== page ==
Identification and Assessment of Octreotide Acylation in Polyester Microspheres by LC-MS/MS.

Shirangi M, Hennink WE, Somsen GW, van Nostrum CF - Pharm. Res. (2015)

UPLC of octreotide released after 45 days in PBS pH 7.4 at 37°C from (a) PLGA, (b) PLGHMGA, (c) PLHMGA and (d) (PC-PEG-PC)-(PL) (the latter after 28 days).
© Copyright Policy - OpenAccess
Related In: Results  -  Collection

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Fig4: UPLC of octreotide released after 45 days in PBS pH 7.4 at 37°C from (a) PLGA, (b) PLGHMGA, (c) PLHMGA and (d) (PC-PEG-PC)-(PL) (the latter after 28 days).
Mentions: UPLC-UV chromatograms of octreotide released after 45 days from PLGA, PLGHMGA and PLHMGA, respectively, and from (PC-PEG-PC)-(PL) after 28 days, are shown in Fig. 4. The main peak eluting after approx. 2.5 min corresponds to native octreotide, while the extra peaks with longer retention times are originating from acylated octreotide adducts (see LC–MS analysis). It is remarkable that the extent of acylated adduct is significantly more pronounced for octreotide released from PLGA microspheres than that released from the other microspheres. It should be noted that only native octreotide was detected when the microspheres were dissolved immediately after preparation, demonstrating that the manufacturing process did not cause the acylation of the peptide. In line herewith, it has been observed that acylation of peptides occurs during the in vitro release from PLGA microspheres when the polymer starts to degrade (14). Peptide acylation is catalyzed by the low pH that is generated inside degrading PLGA microspheres due to the accumulation of acid degradation products, i.e., glycolic and lactic acid and soluble oligomers thereof (9,14,29,30).Fig. 4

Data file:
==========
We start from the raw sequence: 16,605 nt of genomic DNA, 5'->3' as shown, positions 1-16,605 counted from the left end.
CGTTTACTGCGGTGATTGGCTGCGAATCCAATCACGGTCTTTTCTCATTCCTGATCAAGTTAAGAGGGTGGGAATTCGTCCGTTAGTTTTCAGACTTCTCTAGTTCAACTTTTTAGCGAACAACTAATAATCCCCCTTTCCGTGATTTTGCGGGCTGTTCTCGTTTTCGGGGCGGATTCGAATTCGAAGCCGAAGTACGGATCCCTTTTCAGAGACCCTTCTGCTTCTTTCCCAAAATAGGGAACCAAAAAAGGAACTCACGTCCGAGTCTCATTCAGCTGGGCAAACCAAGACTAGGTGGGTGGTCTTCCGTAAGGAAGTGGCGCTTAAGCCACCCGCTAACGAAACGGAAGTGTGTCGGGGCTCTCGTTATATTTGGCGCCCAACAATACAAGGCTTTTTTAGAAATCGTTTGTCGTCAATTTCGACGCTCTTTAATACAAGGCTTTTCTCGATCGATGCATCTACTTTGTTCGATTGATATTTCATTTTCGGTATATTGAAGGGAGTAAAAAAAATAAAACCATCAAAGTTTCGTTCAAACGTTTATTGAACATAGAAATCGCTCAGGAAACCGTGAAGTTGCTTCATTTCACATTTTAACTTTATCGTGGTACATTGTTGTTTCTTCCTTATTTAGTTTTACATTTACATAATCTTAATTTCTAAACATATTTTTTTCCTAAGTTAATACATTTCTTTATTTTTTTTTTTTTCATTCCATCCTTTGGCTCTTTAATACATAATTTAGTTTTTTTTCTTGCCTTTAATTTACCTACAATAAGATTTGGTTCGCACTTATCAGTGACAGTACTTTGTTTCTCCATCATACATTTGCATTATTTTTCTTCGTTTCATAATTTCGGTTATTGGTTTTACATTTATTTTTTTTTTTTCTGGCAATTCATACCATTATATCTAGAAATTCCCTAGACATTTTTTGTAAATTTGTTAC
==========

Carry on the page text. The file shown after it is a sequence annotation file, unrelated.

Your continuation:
Bottom Line: Release profiles of octreotide from hydrophilic microspheres were compared with that of PLGA microspheres.Nucleophilic attack of the peptide can also occur to the carbamate bond presented in (PC-PEG-PC)-(PL) since 1,4-butanediisocyanate was used as the chain extender.LC-ITMS provided detailed structural information of octreotide modifications via mass analysis of ion fragments.

View Article: PubMed Central - PubMed

Affiliation: Department of Pharmaceutics, Utrecht Institute for Pharmaceutical Sciences, Utrecht University, Utrecht, The Netherlands.

ABSTRACT

Purpose: Polyesters with hydrophilic domains, i.e., poly(D,L-lactic-co-glycolic-co-hydroxymethyl glycolic acid) (PLGHMGA) and a multiblock copolymer of poly(ε-caprolactone)-PEG-poly(ε-caprolactone) and poly(L-lactide) ((PC-PEG-PC)-(PL)) are expected to cause less acylation of encapsulated peptides than fully hydrophobic matrices. Our purpose is to assess the extent and sites of acylation of octreotide loaded in microspheres using tandem mass spectrometry analysis.

Methods: Octreotide loaded microspheres were prepared by a double emulsion solvent evaporation technique. Release profiles of octreotide from hydrophilic microspheres were compared with that of PLGA microspheres. To scrutinize the structural information and localize the actual modification site(s) of octreotide, liquid chromatography ion-trap mass spectrometry (LC-ITMS) was performed on the acylated adducts.

Results: Hydrophilic microspheres showed less acylated adducts in comparison with PLGA microspheres. LC-MS/MS showed that besides the N-terminus and primary amine of lysine, the primary hydroxyl of the end group of octreotide was also subjected to acylation. Nucleophilic attack of the peptide can also occur to the carbamate bond presented in (PC-PEG-PC)-(PL) since 1,4-butanediisocyanate was used as the chain extender.

Conclusions: Hydrophilic polyesters are promising systems for controlled release of peptide because substantially less acylation occurs in microspheres based on these polymers. LC-ITMS provided detailed structural information of octreotide modifications via mass analysis of ion fragments.

No MeSH data available.